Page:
By Allan Freyer
Policy Analyst, Budget & Tax Center
Job growth continues to lag in North Carolina because of long-term overreliance on declining, less competitive industries compared to surrounding states, and not because North Carolina’s overall economy is unsound or the state’s business climate is uncompetitive. As policymakers consider ways to boost employment in the Tarheel State, robust investments in education and job training for new and growing industries are critically important for reversing this slide and would provide a far better approach to spurring job creation than the personal and corporate income tax cuts now being debated.
With North Carolina’s unemployment rate stuck above 9 percent and lagging the national average for most of the past four years, it has become conventional wisdom in Raleigh that the state’s economy is simply not competitive compared to Virginia, South Carolina, Georgia, and Tennessee. But a deeper look into the guts of North Carolina's economy reveals that this conventional wisdom is quite wrong. While North Carolina’s job growth continues to lag behind these neighboring states, our broader economy is much more competitive—in median income, per capita growth and other factors—than is typically assumed.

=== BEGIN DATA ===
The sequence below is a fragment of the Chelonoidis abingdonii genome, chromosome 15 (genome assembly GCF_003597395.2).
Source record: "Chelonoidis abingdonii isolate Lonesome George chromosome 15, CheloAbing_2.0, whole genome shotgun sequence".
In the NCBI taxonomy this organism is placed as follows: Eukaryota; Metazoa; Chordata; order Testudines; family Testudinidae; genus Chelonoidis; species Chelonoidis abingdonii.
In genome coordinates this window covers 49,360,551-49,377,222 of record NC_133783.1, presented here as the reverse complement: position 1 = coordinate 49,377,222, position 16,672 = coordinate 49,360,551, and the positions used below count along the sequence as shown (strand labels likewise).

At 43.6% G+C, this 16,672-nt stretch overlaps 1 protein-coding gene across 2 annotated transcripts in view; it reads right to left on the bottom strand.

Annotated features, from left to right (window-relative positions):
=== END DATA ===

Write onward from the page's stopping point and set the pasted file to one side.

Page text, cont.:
Since North Carolina had a larger share of its employment concentrated in durable and nondurable goods manufacturing in 2000 than did the surrounding states, it lost far more jobs
by 2011 than the other states did. If North Carolina’s mix of jobs had more closely resembled our neighbors’ in 2000, then the unemployment picture in the Tarheel State would be much less dire. In fact, we would have up to 156,000 more jobs than we do today.